OpenAI expands to Asia with Japan office

   2024-04-15 14:04

OpenAI marked its expansion into Asia by opening its first office on the continent in Tokyo, Japan, the company said Sunday.

“We chose Tokyo as our first Asian office for its global leadership in technology, culture of service, and a community that embraces innovation,” OpenAI said in a blog post.

Tadao Nagasaki was named the president of OpenAI Japan, and will lead its commercial and market engagement efforts, as well as build its team in the country.


OpenAI is giving Japanese businesses early access to a custom GPT-4 model that has improved performance in translating and summarizing text in Japanese and is cost-effective and three times faster than its predecessor, the company said. The office in Tokyo will also bring OpenAI closer to Japan’s top technology companies, including Daikin, Rakuten, and Toyota Connected, which already use ChatGPT Enterprise for tasks such as data analysis and internal reporting, it said.


In addition to businesses, local governments in the country have also used ChatGPT to provide services, including Yokosuka City, where almost all city employees have access to ChatGPT—and 80% have reported it increased their productivity, according to OpenAI.


“We’re excited to be in Japan which has a rich history of people and technology coming together to do more,” OpenAI chief executive Sam Altman said in a statement. “We believe AI will accelerate work by empowering people to be more creative and productive, while also delivering broad value to current and new industries that have yet to be imagined.”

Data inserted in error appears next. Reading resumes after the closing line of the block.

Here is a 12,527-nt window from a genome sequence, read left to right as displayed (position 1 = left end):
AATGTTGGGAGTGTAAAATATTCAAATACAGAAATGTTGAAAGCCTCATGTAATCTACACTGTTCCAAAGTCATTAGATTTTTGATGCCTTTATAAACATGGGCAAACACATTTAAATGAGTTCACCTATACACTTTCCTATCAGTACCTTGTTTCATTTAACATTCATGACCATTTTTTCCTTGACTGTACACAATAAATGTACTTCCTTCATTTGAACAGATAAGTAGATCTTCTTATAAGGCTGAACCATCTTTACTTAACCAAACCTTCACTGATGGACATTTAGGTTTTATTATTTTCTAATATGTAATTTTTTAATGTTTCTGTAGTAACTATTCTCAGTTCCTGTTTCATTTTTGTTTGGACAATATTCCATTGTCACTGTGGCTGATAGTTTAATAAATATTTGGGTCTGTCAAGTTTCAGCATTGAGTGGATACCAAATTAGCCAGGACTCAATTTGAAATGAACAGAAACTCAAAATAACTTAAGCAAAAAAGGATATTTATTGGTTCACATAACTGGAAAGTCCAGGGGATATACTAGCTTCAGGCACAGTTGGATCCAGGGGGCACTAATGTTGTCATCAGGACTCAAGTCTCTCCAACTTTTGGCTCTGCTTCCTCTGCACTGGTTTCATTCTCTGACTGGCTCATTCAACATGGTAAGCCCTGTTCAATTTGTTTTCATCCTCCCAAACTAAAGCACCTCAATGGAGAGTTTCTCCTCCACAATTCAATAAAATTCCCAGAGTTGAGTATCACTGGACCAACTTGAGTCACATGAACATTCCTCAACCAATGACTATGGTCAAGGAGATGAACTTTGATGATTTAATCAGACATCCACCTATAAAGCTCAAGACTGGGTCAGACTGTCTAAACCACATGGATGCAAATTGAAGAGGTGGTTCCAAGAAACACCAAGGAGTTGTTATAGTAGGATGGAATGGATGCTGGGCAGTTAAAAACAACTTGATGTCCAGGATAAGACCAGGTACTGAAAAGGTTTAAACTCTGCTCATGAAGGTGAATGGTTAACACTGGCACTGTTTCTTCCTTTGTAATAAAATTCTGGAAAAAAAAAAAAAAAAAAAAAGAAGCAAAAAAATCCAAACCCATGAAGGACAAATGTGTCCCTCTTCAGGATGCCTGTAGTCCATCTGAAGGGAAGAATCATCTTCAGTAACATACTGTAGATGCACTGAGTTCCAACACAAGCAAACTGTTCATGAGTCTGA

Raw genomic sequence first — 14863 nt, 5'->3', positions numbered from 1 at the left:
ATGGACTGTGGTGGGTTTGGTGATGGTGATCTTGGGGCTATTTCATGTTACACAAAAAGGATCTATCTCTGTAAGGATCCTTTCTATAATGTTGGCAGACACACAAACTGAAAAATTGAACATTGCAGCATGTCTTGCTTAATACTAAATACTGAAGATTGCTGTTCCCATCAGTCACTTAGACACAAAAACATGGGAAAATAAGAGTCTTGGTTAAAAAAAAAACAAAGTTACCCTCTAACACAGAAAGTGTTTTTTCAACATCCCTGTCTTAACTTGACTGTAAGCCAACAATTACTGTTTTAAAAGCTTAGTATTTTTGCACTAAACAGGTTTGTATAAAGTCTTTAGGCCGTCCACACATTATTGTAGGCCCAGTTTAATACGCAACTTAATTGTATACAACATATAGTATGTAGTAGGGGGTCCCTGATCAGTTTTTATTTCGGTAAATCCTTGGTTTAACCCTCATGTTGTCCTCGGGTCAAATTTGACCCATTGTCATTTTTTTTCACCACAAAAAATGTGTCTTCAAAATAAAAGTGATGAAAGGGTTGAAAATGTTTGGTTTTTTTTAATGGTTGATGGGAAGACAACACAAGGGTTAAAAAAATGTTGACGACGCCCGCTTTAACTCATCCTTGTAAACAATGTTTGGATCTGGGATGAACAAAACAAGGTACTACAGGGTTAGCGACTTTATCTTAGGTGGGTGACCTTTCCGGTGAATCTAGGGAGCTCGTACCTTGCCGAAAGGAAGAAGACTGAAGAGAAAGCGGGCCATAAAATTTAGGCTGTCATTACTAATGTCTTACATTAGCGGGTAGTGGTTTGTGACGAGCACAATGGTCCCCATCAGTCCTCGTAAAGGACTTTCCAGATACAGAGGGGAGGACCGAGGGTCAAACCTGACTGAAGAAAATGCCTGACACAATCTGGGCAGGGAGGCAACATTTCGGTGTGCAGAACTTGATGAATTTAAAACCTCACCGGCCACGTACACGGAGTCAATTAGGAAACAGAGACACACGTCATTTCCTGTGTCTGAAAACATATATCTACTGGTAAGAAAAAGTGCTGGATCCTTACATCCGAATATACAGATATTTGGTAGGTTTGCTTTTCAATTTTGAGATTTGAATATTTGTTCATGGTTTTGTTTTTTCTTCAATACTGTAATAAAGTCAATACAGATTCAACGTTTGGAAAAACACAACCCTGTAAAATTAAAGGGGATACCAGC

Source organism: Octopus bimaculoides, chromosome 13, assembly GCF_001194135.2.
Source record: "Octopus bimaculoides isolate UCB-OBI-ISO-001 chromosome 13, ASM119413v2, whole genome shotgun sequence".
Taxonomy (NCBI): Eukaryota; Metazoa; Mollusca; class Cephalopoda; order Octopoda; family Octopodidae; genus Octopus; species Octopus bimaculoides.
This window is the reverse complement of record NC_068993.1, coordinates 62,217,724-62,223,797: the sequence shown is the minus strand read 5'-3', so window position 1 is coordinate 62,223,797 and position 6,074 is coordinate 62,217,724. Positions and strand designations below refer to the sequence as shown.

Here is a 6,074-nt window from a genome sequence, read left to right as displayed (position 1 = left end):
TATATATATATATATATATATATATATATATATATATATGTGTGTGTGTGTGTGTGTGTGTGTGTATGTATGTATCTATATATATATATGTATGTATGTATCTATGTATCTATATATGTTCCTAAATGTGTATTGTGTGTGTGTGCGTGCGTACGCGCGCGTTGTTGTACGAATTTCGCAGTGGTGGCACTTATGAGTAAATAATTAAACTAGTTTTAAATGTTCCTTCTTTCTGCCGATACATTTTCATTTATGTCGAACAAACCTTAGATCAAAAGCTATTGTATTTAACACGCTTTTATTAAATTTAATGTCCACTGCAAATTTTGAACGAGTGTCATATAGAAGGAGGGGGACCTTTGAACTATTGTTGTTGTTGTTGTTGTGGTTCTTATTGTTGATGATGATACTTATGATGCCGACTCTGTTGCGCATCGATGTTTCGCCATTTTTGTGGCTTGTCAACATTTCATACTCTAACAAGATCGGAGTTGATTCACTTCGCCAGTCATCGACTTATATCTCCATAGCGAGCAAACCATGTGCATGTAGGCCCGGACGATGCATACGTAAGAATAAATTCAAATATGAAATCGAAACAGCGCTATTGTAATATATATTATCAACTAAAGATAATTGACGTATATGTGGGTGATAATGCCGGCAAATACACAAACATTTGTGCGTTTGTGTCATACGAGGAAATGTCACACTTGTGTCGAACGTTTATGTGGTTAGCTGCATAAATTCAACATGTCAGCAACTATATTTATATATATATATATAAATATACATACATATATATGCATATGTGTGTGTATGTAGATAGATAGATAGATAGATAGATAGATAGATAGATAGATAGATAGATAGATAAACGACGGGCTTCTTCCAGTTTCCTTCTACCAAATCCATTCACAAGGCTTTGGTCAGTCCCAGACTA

OpenAI has “a backlog of demand” and expects “a meaningful contribution from Japan over time,” chief operating officer Brad Lightcap told reporters in Tokyo on Monday. Altman and Lightcap have reportedly pitched ChatGPT Enterprise to hundreds of top business executives this month in New York, San Francisco, and London—including customers of its backer Microsoft. Its enterprise AI service is one of the ways it is attempting to diversify its revenue stream. OpenAI is reportedly on track to reach its target revenue of $1 billion it had projected for this year.


Meanwhile, the U.S. has pressured Japan and other allies to curb exports of advanced chipmaking technology to China in an effort to slow its AI development. Japan and South Korea are the top two suppliers of silicon wafers to China, according to a February report from the Korea Institute for International Economic Policy cited by Bloomberg. U.S. officials will reportedly meet with South Korean and Japanese officials in June to discuss working together on advanced chipmaking efforts.

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